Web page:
Redefining Success – The Third Metric

Redefining Success, The Third MetricJust 30% of full time workers are engaged at work, while half are uninspired, and another 30% simply “roam the halls” spreading discontent. Some call this presenteeism. Either way, there’s a personal and economic cost.

A Huffington Post article and infographic (below) encourages us to re-think what success means and reassess our priorities, possibly leading to jobs that we really WANT to be doing.

According to Arianna Huffington, “We’ve all bought into this male definition of success, money and power, and it’s not working. It’s not working for men, and it’s not working for women. It’s not working for anyone.”

Update: That was also the message of her TED Talk on The Need & Positive Effects of Restorative Sleep and her new book, THRIVE.

That’s where their Third Metric infographic comes into play. After the graphic I list some of the key points, as well as related statistics from a similar infographic on sleep. That way, blind people using screen readers can “see” the data too.

Infographic: Redefining Success - The Third Metric

KEY POINTS

The American workforce is tired. More than 80% of workers report chronic job-related stress, and their employers feel it too. Stress costs businesses hundreds of billion of dollars each year when people are too tired to do their jobs well or come to work at all.

Stress and the lack of sleep are directly related, and a Harvard study found lost worker productivity of $63 billion per year due to insufficient sleep.

But there’s also a personal toll, and since I found no study of that, I developed an Excel spreadsheet model to estimate it myself. With conservative assumptions, the projected lifetime value of good sleep exceeded $8 million in increased earning capacity and reduced healthcare costs, due to things like improved alertness, attention, attitude, creativity, critical thinking, memory, and personal relationships.

STRESS

  • $300 billion is the estimated workplace cost from absenteeism, presenteeism, down productivity, worker turnover, medical & legal fees, and insurance.
  • Stress and anxiety cause more workers to be absent than physical illnesses do.
  • Workplace stress has been linked to: high blood pressure, faster aging, diabetes in women, and depression.
  • Stress takes its toll. 75% of workers report physical symptoms of stress, but 57% don’t use their allotted vacation time to de-stress.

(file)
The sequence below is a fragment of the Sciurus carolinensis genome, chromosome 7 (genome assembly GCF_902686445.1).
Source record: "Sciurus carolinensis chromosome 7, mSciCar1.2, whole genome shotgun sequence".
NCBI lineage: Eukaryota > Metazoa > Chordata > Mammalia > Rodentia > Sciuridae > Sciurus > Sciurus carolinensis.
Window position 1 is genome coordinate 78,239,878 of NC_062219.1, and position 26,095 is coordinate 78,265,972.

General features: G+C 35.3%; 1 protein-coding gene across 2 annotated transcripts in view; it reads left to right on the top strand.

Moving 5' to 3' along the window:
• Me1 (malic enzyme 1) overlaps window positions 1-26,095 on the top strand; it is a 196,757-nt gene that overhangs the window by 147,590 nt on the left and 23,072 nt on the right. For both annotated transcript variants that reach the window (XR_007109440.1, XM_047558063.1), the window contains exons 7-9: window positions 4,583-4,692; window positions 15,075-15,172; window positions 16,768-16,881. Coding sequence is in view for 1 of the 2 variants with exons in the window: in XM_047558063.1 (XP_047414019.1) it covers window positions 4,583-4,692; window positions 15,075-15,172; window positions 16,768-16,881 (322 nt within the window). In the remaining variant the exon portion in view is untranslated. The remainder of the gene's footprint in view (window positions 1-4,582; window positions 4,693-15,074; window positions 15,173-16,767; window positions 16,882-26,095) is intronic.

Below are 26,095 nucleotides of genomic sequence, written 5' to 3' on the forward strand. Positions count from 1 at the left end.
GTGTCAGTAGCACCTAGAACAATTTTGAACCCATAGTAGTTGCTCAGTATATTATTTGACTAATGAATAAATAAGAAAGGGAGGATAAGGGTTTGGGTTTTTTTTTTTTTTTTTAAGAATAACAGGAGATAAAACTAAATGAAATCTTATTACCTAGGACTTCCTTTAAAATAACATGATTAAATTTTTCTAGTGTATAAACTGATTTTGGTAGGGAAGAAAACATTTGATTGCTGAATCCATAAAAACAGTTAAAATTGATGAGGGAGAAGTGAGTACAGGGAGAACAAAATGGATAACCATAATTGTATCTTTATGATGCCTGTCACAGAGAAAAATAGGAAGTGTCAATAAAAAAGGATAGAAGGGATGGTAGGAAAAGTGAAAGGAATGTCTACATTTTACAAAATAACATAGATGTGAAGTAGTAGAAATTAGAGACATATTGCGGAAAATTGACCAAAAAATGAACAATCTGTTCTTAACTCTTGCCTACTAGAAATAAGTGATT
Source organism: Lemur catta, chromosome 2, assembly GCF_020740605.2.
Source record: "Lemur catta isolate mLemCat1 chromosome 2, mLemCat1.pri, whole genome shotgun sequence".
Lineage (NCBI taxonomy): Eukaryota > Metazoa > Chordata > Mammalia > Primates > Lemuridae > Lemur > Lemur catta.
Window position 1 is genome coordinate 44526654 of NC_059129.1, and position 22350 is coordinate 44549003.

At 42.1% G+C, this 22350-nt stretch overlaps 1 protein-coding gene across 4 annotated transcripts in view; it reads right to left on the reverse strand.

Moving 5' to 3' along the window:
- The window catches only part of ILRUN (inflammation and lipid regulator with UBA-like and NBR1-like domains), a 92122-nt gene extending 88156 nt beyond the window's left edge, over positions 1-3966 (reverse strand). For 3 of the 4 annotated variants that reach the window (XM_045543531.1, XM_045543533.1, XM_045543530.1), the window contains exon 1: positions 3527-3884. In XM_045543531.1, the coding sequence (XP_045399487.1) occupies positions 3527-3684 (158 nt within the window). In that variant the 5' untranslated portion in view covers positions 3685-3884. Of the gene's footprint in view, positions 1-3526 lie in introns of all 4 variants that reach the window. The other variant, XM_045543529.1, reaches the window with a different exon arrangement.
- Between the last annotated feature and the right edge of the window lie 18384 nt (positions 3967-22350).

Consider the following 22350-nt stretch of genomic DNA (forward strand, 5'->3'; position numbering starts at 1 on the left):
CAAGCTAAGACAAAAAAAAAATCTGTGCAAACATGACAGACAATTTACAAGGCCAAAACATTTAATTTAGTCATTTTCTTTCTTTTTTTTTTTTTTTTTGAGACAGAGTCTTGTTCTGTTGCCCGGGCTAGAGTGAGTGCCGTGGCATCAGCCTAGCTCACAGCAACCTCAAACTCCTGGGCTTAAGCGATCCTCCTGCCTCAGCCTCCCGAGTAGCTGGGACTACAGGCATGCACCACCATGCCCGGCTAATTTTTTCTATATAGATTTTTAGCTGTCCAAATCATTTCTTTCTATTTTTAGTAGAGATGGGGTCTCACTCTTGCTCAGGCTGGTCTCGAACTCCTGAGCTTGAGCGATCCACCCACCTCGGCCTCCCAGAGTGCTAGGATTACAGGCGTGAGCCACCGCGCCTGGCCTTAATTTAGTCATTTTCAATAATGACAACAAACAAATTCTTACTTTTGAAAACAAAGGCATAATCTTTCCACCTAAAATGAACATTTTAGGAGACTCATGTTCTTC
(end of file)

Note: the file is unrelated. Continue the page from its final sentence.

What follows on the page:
SUCCESS

Most Americans no longer consider money and power as top priorities in defining success. Here’s how they see it:

  • Good Health (85%)
  • Finding Time for Important Things (83%)
  • Having a Good Marriage / Relationship (81%)
  • Knowing How to Spend Money Well (81%)
  • Having a Good Work/Life Banance (79%)
  • Having a Job You Love (75%)
  • Making Time to Pursue Passions (69%)
  • Being Physically Fit (66%)
  • Embracing New Experiences / Changes (65%)
  • Trying to Learn and Do New Things (65)
  • Having a Lot of Money (just 33%)

RELATED LACK OF SLEEP

  • Adults need 7-9 hours of sleep per night, but 60% of us average 6 or less.
  • The more cash-rich working Americans are, the more time-poor they feel. (2011 Gallup poll)

ALERTNESS

  • Reducing nighttime sleep by 1.5 hours impairs alertness by 32%, the cognitive equivalent of 0.10% blood alcohol content.
  • Drowsy driving causes more than 100,000 automobile crashes, 40,000 injuries and 1,550 deaths each year (National Highway Traffic Safety Administration)
  • 60% of drivers admit to driving while drowsy. 37% of drivers have fallen asleep at the wheel.
  • Doctors with less than 6 hours of sleep between procedures have twice the amount of surgical complications.
  • CDC says a whopping 11% of kids have been diagnosed as having ADHD, but evidence suggests that many cases are, in fact, a sleep disorder.

DISEASE

  • Sleeping 6 hours or less increases chance of heart disease by 48%.
  • Women sleeping just 6 hours have 62% higher risk of breast cancer.
  • Women doing shift work for more than 20 years experienced 58% higher risk for Type 2 diebetes.

OBESITY

  • Sleeping just 6 hours increases risk of being overweight 27%.
  • Sleeping 5 hours increases this risk to 73%.
  • Sleeping 4 hours causes 22% increase calorie consumption.

NAPPING

  • If sleeping more isn’t an option, take a nap, since cognitive funtionality increases 40% after a 20 minute nap.
  • A 30-minute nap three times a week lowers the risk of heart-related death 37%

 

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